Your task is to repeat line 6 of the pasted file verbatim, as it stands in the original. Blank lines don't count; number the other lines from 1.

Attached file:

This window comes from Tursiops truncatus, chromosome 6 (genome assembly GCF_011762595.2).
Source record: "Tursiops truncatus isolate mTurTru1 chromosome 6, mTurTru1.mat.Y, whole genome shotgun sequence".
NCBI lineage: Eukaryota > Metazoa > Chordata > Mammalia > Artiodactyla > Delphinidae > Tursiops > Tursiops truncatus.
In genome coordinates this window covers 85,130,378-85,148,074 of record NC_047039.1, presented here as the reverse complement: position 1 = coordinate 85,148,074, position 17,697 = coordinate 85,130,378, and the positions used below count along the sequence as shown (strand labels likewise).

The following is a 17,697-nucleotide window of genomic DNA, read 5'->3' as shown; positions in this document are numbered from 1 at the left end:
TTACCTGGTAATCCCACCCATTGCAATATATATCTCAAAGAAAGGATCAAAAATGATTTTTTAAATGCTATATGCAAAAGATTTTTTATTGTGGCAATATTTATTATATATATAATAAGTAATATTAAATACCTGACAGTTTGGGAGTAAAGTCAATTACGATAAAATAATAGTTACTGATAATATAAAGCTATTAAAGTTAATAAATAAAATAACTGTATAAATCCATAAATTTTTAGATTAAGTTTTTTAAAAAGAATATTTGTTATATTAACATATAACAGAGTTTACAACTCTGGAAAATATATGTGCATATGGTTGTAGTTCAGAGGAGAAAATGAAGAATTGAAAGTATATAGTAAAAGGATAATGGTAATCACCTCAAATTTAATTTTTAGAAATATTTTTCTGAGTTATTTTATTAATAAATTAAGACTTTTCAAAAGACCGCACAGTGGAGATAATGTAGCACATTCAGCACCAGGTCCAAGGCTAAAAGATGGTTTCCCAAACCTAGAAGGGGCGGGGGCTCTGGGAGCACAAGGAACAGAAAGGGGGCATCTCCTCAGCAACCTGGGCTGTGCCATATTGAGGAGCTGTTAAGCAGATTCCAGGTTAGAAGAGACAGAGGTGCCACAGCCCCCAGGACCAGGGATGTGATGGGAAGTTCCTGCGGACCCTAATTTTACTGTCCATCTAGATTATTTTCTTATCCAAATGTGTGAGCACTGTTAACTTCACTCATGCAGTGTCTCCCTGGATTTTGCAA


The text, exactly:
TTACCTGGTAATCCCACCCATTGCAATATATATCTCAAAGAAAGGATCAAAAATGATTTTTTAAATGCTATATGCAAAAGATTTTTTATTGTGGCAATATTTATTATATATATAATAAGTAATATTAAATACCTGACAGTTTGGGAGTAAAGTCAATTACGATAAAATAATAGTTACTGATAATATAAAGCTATTAAAGTTAATAAATAAAATAACTGTATAAATCCATAAATTTTTAGATTAAGTTTTTTAAAAAGAATATTTGTTATATTAACATATAACAGAGTTTACAACTCTGGAAAATATATGTGCATATGGTTGTAGTTCAGAGGAGAAAATGAAGAATTGAAAGTATATAGTAAAAGGATAATGGTAATCACCTCAAATTTAATTTTTAGAAATATTTTTCTGAGTTATTTTATTAATAAATTAAGACTTTTCAAAAGACCGCACAGTGGAGATAATGTAGCACATTCAGCACCAGGTCCAAGGCTAAAAGATGGTTTCCCAAACCTAGAAGGGGCGGGGGCTCTGGGAGCACAAGGAACAGAAAGGGGGCATCTCCTCAGCAACCTGGGCTGTGCCATATTGAGGAGCTGTTAAGCAGATTCCAGGTTAGAAGAGACAGAGGTGCCACAGCCCCCAGGACCAGGGATGTGATGGGAAGTTCCTGCGGACCCTAATTTTACTGTCCATCTAGATTATTTTCTTATCCAAATGTGTGAGCACTGTTAACTTCACTCATGCAGTGTCTCCCTGGATTTTGCAA